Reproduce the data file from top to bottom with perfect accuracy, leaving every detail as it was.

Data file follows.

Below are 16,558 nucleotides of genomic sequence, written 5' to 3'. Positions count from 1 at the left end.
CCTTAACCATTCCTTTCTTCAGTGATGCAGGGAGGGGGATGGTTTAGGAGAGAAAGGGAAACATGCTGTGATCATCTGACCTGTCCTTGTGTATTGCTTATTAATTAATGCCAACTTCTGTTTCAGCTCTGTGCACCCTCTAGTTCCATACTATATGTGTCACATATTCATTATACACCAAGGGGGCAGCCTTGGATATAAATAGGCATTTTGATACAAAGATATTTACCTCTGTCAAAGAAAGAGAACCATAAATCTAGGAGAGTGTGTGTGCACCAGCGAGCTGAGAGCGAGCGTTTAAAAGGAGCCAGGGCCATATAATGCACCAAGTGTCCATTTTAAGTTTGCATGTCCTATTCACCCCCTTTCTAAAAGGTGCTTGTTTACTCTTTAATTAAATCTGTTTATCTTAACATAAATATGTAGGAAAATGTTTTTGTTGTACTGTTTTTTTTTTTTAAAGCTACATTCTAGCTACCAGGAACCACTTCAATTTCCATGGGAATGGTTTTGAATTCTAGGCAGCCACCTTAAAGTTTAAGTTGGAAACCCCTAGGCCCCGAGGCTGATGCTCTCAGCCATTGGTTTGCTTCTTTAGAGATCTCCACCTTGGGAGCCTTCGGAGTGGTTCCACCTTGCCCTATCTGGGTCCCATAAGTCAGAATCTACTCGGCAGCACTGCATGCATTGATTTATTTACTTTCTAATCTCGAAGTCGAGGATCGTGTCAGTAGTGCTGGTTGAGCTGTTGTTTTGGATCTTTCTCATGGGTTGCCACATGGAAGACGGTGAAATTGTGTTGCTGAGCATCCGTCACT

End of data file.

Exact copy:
Below are 16,558 nucleotides of genomic sequence, written 5' to 3'. Positions count from 1 at the left end.
CCTTAACCATTCCTTTCTTCAGTGATGCAGGGAGGGGGATGGTTTAGGAGAGAAAGGGAAACATGCTGTGATCATCTGACCTGTCCTTGTGTATTGCTTATTAATTAATGCCAACTTCTGTTTCAGCTCTGTGCACCCTCTAGTTCCATACTATATGTGTCACATATTCATTATACACCAAGGGGGCAGCCTTGGATATAAATAGGCATTTTGATACAAAGATATTTACCTCTGTCAAAGAAAGAGAACCATAAATCTAGGAGAGTGTGTGTGCACCAGCGAGCTGAGAGCGAGCGTTTAAAAGGAGCCAGGGCCATATAATGCACCAAGTGTCCATTTTAAGTTTGCATGTCCTATTCACCCCCTTTCTAAAAGGTGCTTGTTTACTCTTTAATTAAATCTGTTTATCTTAACATAAATATGTAGGAAAATGTTTTTGTTGTACTGTTTTTTTTTTTTAAAGCTACATTCTAGCTACCAGGAACCACTTCAATTTCCATGGGAATGGTTTTGAATTCTAGGCAGCCACCTTAAAGTTTAAGTTGGAAACCCCTAGGCCCCGAGGCTGATGCTCTCAGCCATTGGTTTGCTTCTTTAGAGATCTCCACCTTGGGAGCCTTCGGAGTGGTTCCACCTTGCCCTATCTGGGTCCCATAAGTCAGAATCTACTCGGCAGCACTGCATGCATTGATTTATTTACTTTCTAATCTCGAAGTCGAGGATCGTGTCAGTAGTGCTGGTTGAGCTGTTGTTTTGGATCTTTCTCATGGGTTGCCACATGGAAGACGGTGAAATTGTGTTGCTGAGCATCCGTCACT